Priorities must be reexamined when trying to help students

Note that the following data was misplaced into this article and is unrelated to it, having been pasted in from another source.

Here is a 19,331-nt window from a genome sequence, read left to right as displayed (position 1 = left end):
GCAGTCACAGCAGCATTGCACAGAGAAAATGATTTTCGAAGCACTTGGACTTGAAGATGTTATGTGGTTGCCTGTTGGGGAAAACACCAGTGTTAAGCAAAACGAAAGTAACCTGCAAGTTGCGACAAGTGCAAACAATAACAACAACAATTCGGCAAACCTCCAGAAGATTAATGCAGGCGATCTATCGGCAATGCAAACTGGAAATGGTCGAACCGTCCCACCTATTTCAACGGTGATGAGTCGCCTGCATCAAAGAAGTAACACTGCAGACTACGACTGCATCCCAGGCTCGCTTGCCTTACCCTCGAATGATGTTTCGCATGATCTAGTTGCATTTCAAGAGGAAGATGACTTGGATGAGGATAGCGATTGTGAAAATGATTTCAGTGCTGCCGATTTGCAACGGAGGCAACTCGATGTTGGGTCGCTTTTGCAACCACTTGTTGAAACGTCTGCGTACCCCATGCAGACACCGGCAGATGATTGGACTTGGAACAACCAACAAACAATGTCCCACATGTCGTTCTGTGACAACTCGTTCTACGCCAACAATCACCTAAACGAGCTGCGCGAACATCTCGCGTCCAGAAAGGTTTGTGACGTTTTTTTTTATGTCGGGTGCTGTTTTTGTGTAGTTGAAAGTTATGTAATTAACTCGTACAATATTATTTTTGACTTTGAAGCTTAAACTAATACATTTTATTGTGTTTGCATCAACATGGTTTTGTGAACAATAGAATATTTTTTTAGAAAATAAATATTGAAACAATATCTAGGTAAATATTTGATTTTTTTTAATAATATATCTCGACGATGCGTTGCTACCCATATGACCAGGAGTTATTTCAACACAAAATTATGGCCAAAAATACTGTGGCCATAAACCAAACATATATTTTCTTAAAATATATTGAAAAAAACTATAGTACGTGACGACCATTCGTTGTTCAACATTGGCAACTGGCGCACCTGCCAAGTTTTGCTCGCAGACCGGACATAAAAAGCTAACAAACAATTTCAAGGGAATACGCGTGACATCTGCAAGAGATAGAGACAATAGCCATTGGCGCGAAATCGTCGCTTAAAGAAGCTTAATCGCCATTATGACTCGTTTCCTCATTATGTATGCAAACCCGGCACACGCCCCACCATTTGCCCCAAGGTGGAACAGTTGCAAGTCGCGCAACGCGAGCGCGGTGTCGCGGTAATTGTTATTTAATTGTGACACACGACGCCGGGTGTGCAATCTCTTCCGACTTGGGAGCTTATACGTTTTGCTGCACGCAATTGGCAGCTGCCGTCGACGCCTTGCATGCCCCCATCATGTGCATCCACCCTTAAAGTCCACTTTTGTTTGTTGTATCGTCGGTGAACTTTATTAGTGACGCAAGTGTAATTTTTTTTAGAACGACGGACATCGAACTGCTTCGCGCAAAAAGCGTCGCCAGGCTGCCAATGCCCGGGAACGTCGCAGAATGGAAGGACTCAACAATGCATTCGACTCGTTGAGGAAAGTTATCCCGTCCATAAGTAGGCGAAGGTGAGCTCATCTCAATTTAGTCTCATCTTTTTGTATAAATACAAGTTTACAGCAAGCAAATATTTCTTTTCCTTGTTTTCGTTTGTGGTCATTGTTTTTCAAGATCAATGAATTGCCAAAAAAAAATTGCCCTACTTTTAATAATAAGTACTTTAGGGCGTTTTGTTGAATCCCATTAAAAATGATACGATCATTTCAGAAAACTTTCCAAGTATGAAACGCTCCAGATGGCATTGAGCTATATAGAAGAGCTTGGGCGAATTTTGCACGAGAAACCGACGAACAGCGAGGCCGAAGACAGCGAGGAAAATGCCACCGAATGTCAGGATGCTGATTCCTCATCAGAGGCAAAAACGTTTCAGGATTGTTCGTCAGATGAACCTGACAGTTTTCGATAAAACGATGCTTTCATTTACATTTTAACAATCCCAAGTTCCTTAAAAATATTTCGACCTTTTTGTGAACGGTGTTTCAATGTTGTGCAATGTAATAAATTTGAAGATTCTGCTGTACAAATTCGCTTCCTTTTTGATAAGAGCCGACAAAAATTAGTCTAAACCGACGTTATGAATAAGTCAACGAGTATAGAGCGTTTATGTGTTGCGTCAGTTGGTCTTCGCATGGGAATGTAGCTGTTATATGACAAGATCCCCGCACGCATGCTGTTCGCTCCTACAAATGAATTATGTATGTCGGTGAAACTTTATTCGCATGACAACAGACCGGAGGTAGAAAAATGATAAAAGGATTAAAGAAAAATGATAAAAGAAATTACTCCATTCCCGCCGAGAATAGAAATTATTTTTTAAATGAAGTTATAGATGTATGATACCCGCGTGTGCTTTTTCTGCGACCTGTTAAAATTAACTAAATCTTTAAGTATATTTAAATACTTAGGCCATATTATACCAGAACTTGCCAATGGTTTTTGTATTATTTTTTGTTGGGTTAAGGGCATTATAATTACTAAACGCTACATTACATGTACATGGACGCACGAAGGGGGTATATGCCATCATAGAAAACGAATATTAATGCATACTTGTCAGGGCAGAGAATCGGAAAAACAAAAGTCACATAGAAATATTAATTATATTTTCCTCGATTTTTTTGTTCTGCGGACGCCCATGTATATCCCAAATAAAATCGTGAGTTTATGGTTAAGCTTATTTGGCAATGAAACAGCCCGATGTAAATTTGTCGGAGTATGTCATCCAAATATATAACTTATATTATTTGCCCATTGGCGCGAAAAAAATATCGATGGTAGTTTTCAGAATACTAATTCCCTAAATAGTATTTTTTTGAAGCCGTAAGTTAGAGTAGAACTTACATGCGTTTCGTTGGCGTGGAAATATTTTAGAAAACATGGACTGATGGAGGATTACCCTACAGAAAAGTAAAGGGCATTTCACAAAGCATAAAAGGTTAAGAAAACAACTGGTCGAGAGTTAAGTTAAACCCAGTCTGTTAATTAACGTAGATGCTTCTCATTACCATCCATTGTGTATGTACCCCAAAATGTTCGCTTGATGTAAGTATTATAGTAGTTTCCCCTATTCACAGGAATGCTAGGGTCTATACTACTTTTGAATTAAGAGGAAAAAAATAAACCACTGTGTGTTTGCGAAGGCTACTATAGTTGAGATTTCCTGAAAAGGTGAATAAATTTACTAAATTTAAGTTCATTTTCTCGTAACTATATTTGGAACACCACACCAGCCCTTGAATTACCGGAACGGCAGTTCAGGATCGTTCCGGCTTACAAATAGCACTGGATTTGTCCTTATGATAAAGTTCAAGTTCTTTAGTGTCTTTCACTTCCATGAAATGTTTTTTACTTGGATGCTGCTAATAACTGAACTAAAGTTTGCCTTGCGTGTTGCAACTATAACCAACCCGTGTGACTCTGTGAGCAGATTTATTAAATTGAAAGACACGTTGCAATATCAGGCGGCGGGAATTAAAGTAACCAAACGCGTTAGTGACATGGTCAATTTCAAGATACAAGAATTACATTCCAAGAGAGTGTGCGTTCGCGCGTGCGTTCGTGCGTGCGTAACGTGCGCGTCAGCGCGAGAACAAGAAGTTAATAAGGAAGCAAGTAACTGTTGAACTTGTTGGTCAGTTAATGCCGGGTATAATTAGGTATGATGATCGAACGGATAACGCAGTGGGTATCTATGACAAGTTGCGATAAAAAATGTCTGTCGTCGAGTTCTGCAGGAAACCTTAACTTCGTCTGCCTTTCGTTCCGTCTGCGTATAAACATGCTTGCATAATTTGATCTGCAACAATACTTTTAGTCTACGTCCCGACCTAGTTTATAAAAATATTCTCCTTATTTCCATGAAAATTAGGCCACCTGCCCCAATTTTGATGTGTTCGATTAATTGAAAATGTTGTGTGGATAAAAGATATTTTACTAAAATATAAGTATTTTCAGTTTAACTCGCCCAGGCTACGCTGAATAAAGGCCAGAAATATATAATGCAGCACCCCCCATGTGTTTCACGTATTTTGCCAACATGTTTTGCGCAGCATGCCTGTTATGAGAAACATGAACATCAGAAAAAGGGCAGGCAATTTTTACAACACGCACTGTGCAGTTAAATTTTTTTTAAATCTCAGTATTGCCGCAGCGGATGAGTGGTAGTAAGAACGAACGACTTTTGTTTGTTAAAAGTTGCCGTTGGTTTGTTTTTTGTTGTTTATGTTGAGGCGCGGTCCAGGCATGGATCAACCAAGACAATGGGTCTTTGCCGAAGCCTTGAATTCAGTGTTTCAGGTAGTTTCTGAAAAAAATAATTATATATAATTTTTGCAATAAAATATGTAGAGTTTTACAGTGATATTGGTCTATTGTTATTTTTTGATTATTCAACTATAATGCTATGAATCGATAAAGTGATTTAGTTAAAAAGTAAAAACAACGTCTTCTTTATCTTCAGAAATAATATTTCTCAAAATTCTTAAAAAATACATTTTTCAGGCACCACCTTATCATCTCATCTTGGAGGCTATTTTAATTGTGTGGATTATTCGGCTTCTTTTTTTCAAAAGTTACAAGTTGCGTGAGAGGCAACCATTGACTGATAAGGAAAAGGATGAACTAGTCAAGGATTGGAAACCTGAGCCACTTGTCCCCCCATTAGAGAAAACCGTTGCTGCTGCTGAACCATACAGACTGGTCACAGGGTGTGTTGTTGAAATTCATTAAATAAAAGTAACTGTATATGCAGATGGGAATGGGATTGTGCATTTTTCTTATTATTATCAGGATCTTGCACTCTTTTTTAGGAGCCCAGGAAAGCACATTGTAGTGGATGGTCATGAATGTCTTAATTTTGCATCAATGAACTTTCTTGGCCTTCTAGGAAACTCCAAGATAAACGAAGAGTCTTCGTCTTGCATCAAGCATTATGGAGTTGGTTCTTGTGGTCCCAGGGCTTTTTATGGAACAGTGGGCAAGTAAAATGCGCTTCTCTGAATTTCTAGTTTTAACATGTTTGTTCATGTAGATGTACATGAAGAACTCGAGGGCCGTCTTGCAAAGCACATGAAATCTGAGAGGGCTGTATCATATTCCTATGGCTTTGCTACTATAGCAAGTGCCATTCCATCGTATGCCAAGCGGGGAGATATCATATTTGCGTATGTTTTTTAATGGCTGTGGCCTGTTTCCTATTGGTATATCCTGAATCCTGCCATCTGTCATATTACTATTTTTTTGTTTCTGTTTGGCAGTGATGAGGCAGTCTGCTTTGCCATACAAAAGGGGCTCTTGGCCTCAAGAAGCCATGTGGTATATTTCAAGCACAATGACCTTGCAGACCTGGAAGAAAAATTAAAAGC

In the last few years, thousands of dollars have been committed to improving the conditions of the Ames High football stadium. Upgrades have included a new press box, additional seating, a new scoreboard, goal posts, lighting, a new sound system, track, 25-second play clocks, and landscaping. Now it has come time to replace the field. The Ames High School Athletic Department is currently raising funds to finance a $600,000 project to replace the playing surface in the football stadium. 8 of the 18 schools in our conference have or will have turf fields within the next three years. The new surface will be a state-of-the-art turf field, comparable to the field quality enjoyed by professional athletes. The efforts of this project seem to be a waste. Ames High School does not need a new football field. The WEB staff believes the best way to help Ames High students is putting money where it belongs—in the classroom. Assuming textbooks cost $60 apiece, money needed for the new football field could pay for 10,000 new textbooks. With a student population of approximately 1,500 students, the money would be enough to equip every course at Ames High with a new set of textbooks. Instead, some students will continue to use texts from the Reagan era for the sake of a new football field. Blame for this problem cannot be placed easily. Perhaps a lack of leadership is the problem. The athletic department actively fundraises for projects and is backed by an extensive booster club, but no such support can be found in the academic arena. With organization and leadership, maybe the lack of money for academic purposes could be corrected. Athletic Director Judge Johnston said over $300,000 had been raised for the project thus far. The WEB commends the athletic department for the effort they have put forth to improve their department as best they can. As Johnston said, “If I sit around and don’t have a vision, I wouldn’t be a happy athletic director.” The WEB is fully aware that the athletic department is not to blame. According to Johnston, planning for the project began just last October when the department received a $50,000 donation. The donor wanted the money to benefit many students, so it was decided to purchase a more durable football field. If the donor really wanted to benefit the largest number of students, the money would have a much wider impact if it were spent updating classroom materials. It may be more exciting to fund the construction or upgrade of a facility, but donors looking to help Ames High need to understand that such projects will not help students simply because it is publicly visible. The WEB encourages donors willing to give the school financial support to consider funding projects that have more than a cosmetic impact. We believe students would benefit more from donations to classroom materials, whether it is textbooks, art equipment, or technology. It may sound ungrateful to criticize individuals who voluntarily give their own money to benefit our school, but the generous dollars donated toward a new football field could benefit all students at Ames High if the dollars were directed where they are most needed. That is, in the classroom. -Editorial composed by Samuel Bird on behalf of The WEB’s editorial board.